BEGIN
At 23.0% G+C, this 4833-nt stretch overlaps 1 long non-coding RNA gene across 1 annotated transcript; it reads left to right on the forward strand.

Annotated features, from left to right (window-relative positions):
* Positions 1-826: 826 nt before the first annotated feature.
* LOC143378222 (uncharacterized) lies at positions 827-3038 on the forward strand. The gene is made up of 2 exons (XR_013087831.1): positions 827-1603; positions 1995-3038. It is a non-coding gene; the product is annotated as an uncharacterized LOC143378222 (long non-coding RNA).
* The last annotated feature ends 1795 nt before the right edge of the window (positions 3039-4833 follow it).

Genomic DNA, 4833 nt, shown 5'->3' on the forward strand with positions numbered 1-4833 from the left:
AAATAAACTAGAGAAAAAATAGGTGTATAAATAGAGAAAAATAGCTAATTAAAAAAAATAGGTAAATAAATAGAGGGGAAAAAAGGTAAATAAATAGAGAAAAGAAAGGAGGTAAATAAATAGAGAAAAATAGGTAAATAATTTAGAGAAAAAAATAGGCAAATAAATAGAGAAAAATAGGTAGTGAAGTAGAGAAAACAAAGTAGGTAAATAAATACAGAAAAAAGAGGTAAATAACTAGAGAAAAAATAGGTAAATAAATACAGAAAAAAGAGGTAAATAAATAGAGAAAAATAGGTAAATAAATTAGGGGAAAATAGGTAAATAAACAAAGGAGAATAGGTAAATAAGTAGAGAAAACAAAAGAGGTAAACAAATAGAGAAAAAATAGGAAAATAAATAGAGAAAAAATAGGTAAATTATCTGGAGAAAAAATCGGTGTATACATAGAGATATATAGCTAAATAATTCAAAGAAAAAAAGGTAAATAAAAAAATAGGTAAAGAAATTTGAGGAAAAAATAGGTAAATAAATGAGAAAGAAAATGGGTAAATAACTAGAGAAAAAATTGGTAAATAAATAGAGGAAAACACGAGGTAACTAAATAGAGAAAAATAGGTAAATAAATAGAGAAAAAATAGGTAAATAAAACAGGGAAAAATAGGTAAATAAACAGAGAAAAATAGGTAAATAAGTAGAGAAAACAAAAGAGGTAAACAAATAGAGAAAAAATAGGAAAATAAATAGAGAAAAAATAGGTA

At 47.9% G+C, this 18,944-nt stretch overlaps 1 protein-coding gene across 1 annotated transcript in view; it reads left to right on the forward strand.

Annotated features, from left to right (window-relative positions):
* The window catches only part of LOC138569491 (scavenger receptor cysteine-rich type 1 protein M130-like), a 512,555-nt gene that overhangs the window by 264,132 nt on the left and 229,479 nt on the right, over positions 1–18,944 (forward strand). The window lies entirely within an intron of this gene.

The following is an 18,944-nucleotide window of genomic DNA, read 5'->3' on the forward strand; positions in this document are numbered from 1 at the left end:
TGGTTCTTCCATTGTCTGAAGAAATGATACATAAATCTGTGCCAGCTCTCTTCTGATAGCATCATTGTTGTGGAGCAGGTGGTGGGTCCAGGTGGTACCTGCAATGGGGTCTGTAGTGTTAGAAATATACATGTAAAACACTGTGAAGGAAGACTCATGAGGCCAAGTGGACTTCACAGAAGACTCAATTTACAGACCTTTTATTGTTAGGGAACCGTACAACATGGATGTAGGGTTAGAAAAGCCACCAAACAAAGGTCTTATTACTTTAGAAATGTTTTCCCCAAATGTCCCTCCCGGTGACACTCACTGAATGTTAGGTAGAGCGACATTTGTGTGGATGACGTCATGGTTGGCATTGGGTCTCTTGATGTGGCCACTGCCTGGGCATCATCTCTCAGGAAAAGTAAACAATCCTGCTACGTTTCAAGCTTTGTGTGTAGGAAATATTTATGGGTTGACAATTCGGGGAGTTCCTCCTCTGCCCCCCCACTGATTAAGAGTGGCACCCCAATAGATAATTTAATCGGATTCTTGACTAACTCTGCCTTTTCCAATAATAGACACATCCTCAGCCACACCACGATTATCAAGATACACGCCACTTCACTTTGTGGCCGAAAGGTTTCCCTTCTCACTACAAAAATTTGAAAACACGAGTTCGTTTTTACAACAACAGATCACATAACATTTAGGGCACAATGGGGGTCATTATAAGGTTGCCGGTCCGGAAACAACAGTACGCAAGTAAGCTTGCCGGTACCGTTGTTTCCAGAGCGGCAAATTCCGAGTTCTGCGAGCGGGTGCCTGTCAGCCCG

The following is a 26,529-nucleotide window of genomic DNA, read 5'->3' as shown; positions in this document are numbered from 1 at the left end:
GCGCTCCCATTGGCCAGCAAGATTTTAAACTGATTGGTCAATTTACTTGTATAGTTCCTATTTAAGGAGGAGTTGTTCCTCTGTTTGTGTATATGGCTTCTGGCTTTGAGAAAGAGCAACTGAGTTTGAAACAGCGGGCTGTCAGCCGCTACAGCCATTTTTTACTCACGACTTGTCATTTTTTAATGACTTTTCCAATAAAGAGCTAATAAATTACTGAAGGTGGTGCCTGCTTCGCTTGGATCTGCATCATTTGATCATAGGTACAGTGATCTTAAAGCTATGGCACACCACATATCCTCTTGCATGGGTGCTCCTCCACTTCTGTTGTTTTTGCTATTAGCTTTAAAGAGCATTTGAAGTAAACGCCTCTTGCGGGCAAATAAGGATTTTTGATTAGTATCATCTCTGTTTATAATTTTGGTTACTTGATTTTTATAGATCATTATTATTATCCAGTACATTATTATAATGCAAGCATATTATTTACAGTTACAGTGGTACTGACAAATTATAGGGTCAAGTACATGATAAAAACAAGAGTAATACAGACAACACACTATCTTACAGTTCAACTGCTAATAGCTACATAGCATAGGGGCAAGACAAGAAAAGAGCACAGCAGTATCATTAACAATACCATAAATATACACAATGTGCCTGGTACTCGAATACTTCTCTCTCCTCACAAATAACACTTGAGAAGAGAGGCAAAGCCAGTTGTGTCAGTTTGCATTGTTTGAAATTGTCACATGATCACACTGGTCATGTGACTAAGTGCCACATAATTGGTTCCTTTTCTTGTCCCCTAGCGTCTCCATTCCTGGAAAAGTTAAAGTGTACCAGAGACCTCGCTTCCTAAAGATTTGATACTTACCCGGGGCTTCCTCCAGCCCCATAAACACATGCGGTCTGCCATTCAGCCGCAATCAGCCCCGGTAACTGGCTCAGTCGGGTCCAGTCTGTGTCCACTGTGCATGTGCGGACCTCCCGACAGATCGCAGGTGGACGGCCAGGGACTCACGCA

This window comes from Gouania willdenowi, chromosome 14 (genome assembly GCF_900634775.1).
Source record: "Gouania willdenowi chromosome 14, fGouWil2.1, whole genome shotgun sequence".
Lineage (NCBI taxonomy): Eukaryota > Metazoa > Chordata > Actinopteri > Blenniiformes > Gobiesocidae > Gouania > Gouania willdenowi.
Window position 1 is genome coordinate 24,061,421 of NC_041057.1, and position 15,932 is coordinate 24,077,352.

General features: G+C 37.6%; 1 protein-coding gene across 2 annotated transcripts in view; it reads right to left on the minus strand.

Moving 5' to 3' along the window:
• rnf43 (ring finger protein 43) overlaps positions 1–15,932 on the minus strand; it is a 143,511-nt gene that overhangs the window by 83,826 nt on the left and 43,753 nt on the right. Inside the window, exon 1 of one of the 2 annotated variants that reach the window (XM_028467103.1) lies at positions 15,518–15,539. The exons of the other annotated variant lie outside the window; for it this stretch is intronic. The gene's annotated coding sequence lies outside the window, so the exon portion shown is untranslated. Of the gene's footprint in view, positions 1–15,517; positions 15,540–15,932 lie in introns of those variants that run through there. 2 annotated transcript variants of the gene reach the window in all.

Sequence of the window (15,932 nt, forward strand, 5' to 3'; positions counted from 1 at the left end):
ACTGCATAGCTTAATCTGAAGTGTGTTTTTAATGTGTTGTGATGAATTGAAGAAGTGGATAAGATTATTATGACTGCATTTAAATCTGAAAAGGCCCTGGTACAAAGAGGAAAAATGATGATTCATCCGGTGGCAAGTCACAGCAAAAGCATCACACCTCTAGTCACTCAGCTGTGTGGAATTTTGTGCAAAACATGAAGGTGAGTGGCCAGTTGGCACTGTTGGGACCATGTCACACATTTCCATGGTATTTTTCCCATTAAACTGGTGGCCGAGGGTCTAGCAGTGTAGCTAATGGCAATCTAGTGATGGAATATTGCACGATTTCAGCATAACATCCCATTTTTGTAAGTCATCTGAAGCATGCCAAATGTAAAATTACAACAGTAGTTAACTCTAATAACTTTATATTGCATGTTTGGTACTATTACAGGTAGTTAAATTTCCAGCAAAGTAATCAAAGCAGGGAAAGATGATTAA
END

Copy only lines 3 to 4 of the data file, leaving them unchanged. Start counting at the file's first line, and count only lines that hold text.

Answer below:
* Positions 1-826: 826 nt before the first annotated feature.
* LOC143378222 (uncharacterized) lies at positions 827-3038 on the forward strand. The gene is made up of 2 exons (XR_013087831.1): positions 827-1603; positions 1995-3038. It is a non-coding gene; the product is annotated as an uncharacterized LOC143378222 (long non-coding RNA).